Once we had the details figured out, the kitchen ok’ed to use (thanks Ms. Barbara!!), and all the ingredients brought to school, we got busy! We carved out the morning to make and bake our pies so that then we could eat our pie for dessert after lunch. I have to say THANKS A MILLION to my Rm. 202 friend Rachel for taking care of pictures for us while we made pies, and man did she take a lot! I cannot decide which ones to share so I’ll just play a slideshow here so you can see her great work and the smiles on all the faces of the Rm. 202 bakers! Plus I love how things look so different when someone else takes the pictures instead of me. 🙂

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We got a little surprise when we took our pies to the oven to be baked–Ms. Barbara gave us a tour of the kitchen! What a treat to see where the lunchtime magic takes place and it definitely gave us more of an appreciation for what those ladies do for us every day!

We cut our pie (using our super smart thinking from math earlier in the week!) and then plated it, topped it with whipped cream (well most of us did!) and then chowed down. Some kiddos were worried that they would not like the pie, so we agreed that they didn’t have to eat the whole thing, but just take a “thank-you bite,” which is a way to say you appreciate the time and energy it takes to make a great dessert. We got mixed reviews on the pie, but I think the thumbs-up have it with this one.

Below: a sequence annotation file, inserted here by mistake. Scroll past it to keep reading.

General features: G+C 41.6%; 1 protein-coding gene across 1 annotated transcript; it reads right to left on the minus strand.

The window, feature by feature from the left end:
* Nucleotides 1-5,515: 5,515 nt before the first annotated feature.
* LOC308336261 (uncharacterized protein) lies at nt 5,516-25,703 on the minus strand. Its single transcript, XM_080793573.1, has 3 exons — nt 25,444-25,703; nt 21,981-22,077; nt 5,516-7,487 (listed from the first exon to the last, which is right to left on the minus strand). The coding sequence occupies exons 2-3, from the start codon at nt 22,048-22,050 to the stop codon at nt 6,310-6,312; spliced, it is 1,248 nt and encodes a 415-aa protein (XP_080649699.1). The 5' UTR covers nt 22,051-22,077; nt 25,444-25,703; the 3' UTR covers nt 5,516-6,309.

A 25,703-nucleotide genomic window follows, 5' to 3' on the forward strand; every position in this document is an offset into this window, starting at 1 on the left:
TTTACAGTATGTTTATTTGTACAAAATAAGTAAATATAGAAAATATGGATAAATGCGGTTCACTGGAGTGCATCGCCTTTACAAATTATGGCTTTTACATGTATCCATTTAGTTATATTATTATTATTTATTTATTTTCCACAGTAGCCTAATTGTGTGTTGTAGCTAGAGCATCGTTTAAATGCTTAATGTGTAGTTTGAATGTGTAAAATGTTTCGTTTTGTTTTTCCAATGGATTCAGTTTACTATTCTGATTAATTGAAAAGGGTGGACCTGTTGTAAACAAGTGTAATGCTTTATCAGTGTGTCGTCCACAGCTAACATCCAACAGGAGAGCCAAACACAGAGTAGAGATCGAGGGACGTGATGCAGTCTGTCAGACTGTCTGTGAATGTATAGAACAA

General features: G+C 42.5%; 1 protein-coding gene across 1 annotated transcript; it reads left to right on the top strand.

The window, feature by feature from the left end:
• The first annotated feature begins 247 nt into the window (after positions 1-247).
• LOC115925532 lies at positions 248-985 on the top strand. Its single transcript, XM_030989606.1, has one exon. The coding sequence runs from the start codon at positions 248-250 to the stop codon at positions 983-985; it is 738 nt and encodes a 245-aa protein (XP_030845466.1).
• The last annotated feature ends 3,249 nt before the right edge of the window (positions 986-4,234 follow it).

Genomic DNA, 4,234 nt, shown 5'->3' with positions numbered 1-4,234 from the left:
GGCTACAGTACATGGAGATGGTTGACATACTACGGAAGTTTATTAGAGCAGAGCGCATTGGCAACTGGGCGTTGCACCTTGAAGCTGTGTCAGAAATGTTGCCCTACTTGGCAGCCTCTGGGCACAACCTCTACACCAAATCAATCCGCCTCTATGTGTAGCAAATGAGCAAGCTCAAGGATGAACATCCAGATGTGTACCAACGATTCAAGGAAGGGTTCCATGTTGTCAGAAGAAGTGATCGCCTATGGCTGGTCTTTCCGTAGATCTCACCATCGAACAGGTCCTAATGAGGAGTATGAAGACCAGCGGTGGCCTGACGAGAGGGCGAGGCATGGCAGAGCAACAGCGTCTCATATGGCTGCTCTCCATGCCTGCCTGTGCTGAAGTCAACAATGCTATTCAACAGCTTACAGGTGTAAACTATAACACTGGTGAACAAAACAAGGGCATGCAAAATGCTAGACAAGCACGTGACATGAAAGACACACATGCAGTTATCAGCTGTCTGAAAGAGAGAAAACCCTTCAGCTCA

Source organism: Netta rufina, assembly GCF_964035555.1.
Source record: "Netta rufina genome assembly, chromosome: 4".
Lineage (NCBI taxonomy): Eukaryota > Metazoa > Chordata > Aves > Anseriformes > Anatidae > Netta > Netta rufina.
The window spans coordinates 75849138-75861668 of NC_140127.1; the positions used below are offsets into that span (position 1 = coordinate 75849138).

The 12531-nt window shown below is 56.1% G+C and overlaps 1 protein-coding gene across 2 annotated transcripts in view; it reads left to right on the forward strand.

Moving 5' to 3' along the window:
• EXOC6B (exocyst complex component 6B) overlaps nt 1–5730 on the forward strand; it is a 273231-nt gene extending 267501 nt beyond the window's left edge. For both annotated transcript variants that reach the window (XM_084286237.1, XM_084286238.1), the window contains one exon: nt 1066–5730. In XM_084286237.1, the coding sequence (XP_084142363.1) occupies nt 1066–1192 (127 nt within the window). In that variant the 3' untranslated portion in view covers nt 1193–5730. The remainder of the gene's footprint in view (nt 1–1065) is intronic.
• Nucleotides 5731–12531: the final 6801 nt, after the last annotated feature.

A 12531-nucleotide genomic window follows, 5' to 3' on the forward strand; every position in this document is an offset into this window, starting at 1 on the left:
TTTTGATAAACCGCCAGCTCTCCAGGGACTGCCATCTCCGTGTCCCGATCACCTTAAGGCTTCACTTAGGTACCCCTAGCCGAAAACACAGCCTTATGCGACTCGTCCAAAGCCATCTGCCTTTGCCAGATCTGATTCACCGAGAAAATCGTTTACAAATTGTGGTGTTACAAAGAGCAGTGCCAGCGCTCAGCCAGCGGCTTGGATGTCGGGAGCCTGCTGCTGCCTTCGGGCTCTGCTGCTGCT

I’d say these three were the happiest about pie. Could have probably eaten the whole thing themselves! Love their smiles!!

Ok, I will be done now, and will leave you with this picture. It sums up what I wanted to happen at that old kitchen table in my classroom and kind of reminds me of what Thanksgiving looks like at home. Only this one was celebrated with my Rm. 202 family. 🙂 I am definitely thankful for them!

It happened again. Remember when I struggled on this blog somewhere last year with the idea that I don’t tell all the parts of a story and then forget about it or time passes and I don’t tell any of it? Well, boo–this is another time of the year when so much is happening and I haven’t been telling some of our stories because there are so many pieces. This ends now! 🙂 Very slowly….with day 1 of a new project today and then hopefully all the parts of a few other stories soon. Hopefully. LOL

So anyway…at a professional development meeting I was in yesterday, I learned about 3-Act Math Tasks and knew I wanted to give them a try. I am all about productive struggle, giving kids meaningful, motivating math tasks, and using contexts that are relevant to our mathematical community. These seemed right up our alley!